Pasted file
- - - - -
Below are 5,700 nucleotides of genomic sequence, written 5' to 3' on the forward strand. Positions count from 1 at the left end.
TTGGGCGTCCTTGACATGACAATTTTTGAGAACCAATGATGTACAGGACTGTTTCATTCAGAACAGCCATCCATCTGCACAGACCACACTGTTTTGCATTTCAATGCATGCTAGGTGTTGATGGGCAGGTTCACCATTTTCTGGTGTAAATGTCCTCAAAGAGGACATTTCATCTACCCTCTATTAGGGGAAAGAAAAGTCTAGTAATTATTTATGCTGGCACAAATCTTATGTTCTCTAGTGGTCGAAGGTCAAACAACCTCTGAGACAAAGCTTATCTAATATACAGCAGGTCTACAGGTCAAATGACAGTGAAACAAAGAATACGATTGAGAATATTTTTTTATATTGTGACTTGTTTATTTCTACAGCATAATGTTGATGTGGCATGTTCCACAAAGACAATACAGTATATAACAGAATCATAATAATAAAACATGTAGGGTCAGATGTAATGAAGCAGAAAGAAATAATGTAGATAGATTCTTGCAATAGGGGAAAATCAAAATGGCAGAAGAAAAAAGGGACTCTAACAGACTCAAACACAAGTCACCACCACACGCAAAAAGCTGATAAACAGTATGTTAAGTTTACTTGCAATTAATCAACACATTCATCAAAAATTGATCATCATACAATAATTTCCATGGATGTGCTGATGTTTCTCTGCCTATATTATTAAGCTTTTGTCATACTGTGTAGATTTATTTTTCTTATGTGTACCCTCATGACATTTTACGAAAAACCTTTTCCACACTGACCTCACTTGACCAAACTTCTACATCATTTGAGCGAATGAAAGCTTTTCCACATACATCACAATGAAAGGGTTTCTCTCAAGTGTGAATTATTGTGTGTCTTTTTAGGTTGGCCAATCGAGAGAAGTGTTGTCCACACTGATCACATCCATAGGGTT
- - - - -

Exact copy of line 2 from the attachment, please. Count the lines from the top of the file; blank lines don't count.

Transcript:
TTGGGCGTCCTTGACATGACAATTTTTGAGAACCAATGATGTACAGGACTGTTTCATTCAGAACAGCCATCCATCTGCACAGACCACACTGTTTTGCATTTCAATGCATGCTAGGTGTTGATGGGCAGGTTCACCATTTTCTGGTGTAAATGTCCTCAAAGAGGACATTTCATCTACCCTCTATTAGGGGAAAGAAAAGTCTAGTAATTATTTATGCTGGCACAAATCTTATGTTCTCTAGTGGTCGAAGGTCAAACAACCTCTGAGACAAAGCTTATCTAATATACAGCAGGTCTACAGGTCAAATGACAGTGAAACAAAGAATACGATTGAGAATATTTTTTTATATTGTGACTTGTTTATTTCTACAGCATAATGTTGATGTGGCATGTTCCACAAAGACAATACAGTATATAACAGAATCATAATAATAAAACATGTAGGGTCAGATGTAATGAAGCAGAAAGAAATAATGTAGATAGATTCTTGCAATAGGGGAAAATCAAAATGGCAGAAGAAAAAAGGGACTCTAACAGACTCAAACACAAGTCACCACCACACGCAAAAAGCTGATAAACAGTATGTTAAGTTTACTTGCAATTAATCAACACATTCATCAAAAATTGATCATCATACAATAATTTCCATGGATGTGCTGATGTTTCTCTGCCTATATTATTAAGCTTTTGTCATACTGTGTAGATTTATTTTTCTTATGTGTACCCTCATGACATTTTACGAAAAACCTTTTCCACACTGACCTCACTTGACCAAACTTCTACATCATTTGAGCGAATGAAAGCTTTTCCACATACATCACAATGAAAGGGTTTCTCTCAAGTGTGAATTATTGTGTGTCTTTTTAGGTTGGCCAATCGAGAGAAGTGTTGTCCACACTGATCACATCCATAGGGTT